The Foreign Office has started an inquiry into how a Nigerian general was granted a visa to come to Britain in violation of an official ban on visits by members of Nigeria's armed forces and military regime.
Ahmed Abdullahi, an associate of the military ruler, Sani Abacha, came to London in a delegation which included the Foreign Minister and a representative of Gen Abacha, Chief Ernest Shonekan.
"We are checking out exactly how this occurred," a Foreign Office spokesman said yesterday. Gen Abdullahi, apparently, was granted a visa by the High Commission in Lagos. It was not known whether he disclosed his military rank on the application form. Officials said he "just slipped through" procedures intended to stop Nigerian officers visiting Britain. The ban is meant to be a visible symbol of disapproval of the military junta which seized power in 1993.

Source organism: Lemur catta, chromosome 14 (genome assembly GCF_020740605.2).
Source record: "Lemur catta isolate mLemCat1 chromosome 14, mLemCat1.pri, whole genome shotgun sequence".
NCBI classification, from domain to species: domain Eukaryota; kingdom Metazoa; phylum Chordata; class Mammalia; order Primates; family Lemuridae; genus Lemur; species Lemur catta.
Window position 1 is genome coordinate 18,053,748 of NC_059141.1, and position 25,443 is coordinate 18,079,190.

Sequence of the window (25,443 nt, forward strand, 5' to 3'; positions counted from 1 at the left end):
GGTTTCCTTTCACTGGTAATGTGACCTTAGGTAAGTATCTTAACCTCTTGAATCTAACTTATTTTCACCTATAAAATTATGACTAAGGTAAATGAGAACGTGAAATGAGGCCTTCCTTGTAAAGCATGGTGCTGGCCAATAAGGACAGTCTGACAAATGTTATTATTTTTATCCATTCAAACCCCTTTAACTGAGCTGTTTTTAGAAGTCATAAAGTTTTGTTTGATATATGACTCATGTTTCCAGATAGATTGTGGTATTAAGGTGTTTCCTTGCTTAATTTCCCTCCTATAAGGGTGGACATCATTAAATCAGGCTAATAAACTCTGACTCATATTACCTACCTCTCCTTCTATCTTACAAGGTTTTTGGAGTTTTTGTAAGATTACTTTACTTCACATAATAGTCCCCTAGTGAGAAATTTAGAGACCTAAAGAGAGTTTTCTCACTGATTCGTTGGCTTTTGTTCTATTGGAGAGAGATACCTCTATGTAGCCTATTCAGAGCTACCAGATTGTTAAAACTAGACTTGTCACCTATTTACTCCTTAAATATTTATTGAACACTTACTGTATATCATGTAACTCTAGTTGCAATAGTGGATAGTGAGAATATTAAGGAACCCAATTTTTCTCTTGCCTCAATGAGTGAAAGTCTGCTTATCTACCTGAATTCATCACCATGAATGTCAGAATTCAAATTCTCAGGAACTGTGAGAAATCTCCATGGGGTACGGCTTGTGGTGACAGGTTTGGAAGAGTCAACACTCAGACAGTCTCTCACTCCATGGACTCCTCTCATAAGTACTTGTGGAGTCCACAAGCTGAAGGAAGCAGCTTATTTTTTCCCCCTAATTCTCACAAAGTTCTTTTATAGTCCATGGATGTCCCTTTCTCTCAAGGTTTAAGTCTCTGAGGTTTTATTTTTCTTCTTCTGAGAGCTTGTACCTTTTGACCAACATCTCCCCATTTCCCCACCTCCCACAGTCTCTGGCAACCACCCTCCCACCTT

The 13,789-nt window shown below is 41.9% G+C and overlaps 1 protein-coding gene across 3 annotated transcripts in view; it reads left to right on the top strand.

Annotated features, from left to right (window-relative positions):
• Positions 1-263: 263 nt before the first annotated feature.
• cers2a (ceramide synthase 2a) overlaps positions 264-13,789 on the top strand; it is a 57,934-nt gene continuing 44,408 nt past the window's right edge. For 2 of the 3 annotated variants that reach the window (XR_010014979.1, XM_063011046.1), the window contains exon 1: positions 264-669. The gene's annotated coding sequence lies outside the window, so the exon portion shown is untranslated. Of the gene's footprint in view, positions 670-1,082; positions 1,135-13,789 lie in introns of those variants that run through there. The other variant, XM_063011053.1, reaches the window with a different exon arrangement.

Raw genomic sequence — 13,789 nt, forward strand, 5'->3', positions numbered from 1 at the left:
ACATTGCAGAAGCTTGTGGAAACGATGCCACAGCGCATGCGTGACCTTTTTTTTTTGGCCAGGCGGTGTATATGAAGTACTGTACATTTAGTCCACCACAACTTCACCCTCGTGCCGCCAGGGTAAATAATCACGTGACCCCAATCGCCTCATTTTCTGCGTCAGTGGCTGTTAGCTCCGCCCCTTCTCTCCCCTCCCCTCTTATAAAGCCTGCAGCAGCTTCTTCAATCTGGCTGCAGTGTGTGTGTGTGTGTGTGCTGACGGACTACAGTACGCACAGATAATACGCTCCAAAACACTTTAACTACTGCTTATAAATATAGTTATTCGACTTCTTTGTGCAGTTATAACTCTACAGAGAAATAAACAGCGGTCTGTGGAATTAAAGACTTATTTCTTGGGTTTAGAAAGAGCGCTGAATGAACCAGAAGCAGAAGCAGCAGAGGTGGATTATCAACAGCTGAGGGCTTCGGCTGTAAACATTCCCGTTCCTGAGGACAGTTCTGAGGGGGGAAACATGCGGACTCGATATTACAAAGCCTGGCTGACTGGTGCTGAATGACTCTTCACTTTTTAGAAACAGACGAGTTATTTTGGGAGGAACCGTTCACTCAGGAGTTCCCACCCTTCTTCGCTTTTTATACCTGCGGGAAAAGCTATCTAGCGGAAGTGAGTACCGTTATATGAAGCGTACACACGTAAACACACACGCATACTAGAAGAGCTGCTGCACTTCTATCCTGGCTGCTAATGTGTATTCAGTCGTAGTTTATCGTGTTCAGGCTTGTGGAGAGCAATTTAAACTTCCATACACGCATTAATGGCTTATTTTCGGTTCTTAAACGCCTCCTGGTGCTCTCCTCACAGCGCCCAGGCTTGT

But Nigerian opposition members say the composition of the delegation was common knowledge before it left.
Tony Lloyd, Labour's foreign affairs spokesman, said the Foreign Office had been negligent, or in collusion with the Nigerians.
"It's hard to believe they missed what everybody else seems to have known. Either it speaks volumes about the casual way we do these things or else there's a cover-up going on."
Chief Shonekan met John Major at 10 Downing Street last week after Gen Abacha telephoned the Prime Minister to ask that he should be received.
British officials said Mr Major used the meeting to make a renewed plea for clemency in the cases of 40 alleged coup plotters facing death sentences or long prison terms. He also urged the Nigerians to adopt a timetable for a rapid transition to civilian rule.
The delegation came to Britain to put the government's case before the Commonwealth Summit in November, at which some member states will urge the imposition of sanctions and an oil embargo on Nigeria.Reuse content